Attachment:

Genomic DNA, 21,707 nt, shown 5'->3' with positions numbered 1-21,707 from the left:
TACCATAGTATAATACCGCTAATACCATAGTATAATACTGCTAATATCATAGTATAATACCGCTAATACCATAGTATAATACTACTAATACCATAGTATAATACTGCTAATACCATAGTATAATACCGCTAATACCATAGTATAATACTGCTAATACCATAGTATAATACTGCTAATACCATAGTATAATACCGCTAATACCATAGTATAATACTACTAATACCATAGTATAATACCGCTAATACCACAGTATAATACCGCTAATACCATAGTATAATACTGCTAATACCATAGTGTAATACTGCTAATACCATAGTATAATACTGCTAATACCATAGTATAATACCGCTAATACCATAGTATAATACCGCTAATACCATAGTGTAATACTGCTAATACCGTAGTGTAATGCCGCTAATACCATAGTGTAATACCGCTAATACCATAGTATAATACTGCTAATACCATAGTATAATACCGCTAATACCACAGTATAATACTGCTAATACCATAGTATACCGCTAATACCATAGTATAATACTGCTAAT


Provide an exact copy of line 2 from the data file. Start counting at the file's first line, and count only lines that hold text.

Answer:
TACCATAGTATAATACCGCTAATACCATAGTATAATACTGCTAATATCATAGTATAATACCGCTAATACCATAGTATAATACTACTAATACCATAGTATAATACTGCTAATACCATAGTATAATACCGCTAATACCATAGTATAATACTGCTAATACCATAGTATAATACTGCTAATACCATAGTATAATACCGCTAATACCATAGTATAATACTACTAATACCATAGTATAATACCGCTAATACCACAGTATAATACCGCTAATACCATAGTATAATACTGCTAATACCATAGTGTAATACTGCTAATACCATAGTATAATACTGCTAATACCATAGTATAATACCGCTAATACCATAGTATAATACCGCTAATACCATAGTGTAATACTGCTAATACCGTAGTGTAATGCCGCTAATACCATAGTGTAATACCGCTAATACCATAGTATAATACTGCTAATACCATAGTATAATACCGCTAATACCACAGTATAATACTGCTAATACCATAGTATACCGCTAATACCATAGTATAATACTGCTAAT